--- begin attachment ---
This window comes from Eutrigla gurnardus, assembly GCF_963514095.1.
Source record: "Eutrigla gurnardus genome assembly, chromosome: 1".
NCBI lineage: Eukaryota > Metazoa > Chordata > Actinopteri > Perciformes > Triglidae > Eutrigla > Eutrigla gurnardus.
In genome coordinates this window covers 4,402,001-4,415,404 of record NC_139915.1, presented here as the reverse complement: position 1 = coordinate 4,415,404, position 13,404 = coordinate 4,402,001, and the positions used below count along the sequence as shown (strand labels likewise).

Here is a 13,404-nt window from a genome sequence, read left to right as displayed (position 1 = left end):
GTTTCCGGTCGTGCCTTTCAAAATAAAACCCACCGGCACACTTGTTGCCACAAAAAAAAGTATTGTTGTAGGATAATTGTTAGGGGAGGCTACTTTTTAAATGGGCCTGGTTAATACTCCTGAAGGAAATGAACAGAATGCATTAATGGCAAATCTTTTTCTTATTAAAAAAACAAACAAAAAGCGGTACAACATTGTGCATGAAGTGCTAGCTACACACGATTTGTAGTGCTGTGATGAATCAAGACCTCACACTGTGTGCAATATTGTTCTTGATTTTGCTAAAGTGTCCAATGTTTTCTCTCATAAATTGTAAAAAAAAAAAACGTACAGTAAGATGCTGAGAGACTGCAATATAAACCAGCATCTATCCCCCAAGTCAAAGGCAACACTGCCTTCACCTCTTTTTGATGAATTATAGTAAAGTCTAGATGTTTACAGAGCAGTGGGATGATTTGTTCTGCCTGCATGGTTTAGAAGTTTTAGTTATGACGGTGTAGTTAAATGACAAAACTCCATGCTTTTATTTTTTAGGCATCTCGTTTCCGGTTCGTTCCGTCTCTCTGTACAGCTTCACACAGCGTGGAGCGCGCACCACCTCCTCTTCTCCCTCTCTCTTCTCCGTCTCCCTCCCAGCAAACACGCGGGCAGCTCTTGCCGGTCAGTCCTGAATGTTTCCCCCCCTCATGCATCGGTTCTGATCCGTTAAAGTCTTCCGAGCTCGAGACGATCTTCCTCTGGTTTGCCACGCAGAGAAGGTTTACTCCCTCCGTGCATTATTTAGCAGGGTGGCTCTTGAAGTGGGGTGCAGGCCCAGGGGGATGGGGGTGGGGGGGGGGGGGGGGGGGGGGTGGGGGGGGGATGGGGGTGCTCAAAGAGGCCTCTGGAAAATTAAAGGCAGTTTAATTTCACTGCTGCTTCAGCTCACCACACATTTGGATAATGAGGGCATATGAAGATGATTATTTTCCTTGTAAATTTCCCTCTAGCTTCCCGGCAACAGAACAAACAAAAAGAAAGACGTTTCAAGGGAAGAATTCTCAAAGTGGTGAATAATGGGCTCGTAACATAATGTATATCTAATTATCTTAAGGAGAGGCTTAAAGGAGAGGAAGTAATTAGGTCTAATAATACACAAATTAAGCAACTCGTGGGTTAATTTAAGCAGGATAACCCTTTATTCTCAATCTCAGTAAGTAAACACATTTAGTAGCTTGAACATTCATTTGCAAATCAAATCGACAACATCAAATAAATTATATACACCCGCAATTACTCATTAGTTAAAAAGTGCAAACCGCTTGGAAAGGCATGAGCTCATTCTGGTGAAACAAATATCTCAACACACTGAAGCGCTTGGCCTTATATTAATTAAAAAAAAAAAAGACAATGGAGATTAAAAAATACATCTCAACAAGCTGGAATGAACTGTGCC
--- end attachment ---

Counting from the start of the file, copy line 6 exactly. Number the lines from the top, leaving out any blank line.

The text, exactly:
GTTTCCGGTCGTGCCTTTCAAAATAAAACCCACCGGCACACTTGTTGCCACAAAAAAAAGTATTGTTGTAGGATAATTGTTAGGGGAGGCTACTTTTTAAATGGGCCTGGTTAATACTCCTGAAGGAAATGAACAGAATGCATTAATGGCAAATCTTTTTCTTATTAAAAAAACAAACAAAAAGCGGTACAACATTGTGCATGAAGTGCTAGCTACACACGATTTGTAGTGCTGTGATGAATCAAGACCTCACACTGTGTGCAATATTGTTCTTGATTTTGCTAAAGTGTCCAATGTTTTCTCTCATAAATTGTAAAAAAAAAAAACGTACAGTAAGATGCTGAGAGACTGCAATATAAACCAGCATCTATCCCCCAAGTCAAAGGCAACACTGCCTTCACCTCTTTTTGATGAATTATAGTAAAGTCTAGATGTTTACAGAGCAGTGGGATGATTTGTTCTGCCTGCATGGTTTAGAAGTTTTAGTTATGACGGTGTAGTTAAATGACAAAACTCCATGCTTTTATTTTTTAGGCATCTCGTTTCCGGTTCGTTCCGTCTCTCTGTACAGCTTCACACAGCGTGGAGCGCGCACCACCTCCTCTTCTCCCTCTCTCTTCTCCGTCTCCCTCCCAGCAAACACGCGGGCAGCTCTTGCCGGTCAGTCCTGAATGTTTCCCCCCCTCATGCATCGGTTCTGATCCGTTAAAGTCTTCCGAGCTCGAGACGATCTTCCTCTGGTTTGCCACGCAGAGAAGGTTTACTCCCTCCGTGCATTATTTAGCAGGGTGGCTCTTGAAGTGGGGTGCAGGCCCAGGGGGATGGGGGTGGGGGGGGGGGGGGGGGGGGGGTGGGGGGGGGATGGGGGTGCTCAAAGAGGCCTCTGGAAAATTAAAGGCAGTTTAATTTCACTGCTGCTTCAGCTCACCACACATTTGGATAATGAGGGCATATGAAGATGATTATTTTCCTTGTAAATTTCCCTCTAGCTTCCCGGCAACAGAACAAACAAAAAGAAAGACGTTTCAAGGGAAGAATTCTCAAAGTGGTGAATAATGGGCTCGTAACATAATGTATATCTAATTATCTTAAGGAGAGGCTTAAAGGAGAGGAAGTAATTAGGTCTAATAATACACAAATTAAGCAACTCGTGGGTTAATTTAAGCAGGATAACCCTTTATTCTCAATCTCAGTAAGTAAACACATTTAGTAGCTTGAACATTCATTTGCAAATCAAATCGACAACATCAAATAAATTATATACACCCGCAATTACTCATTAGTTAAAAAGTGCAAACCGCTTGGAAAGGCATGAGCTCATTCTGGTGAAACAAATATCTCAACACACTGAAGCGCTTGGCCTTATATTAATTAAAAAAAAAAAAGACAATGGAGATTAAAAAATACATCTCAACAAGCTGGAATGAACTGTGCC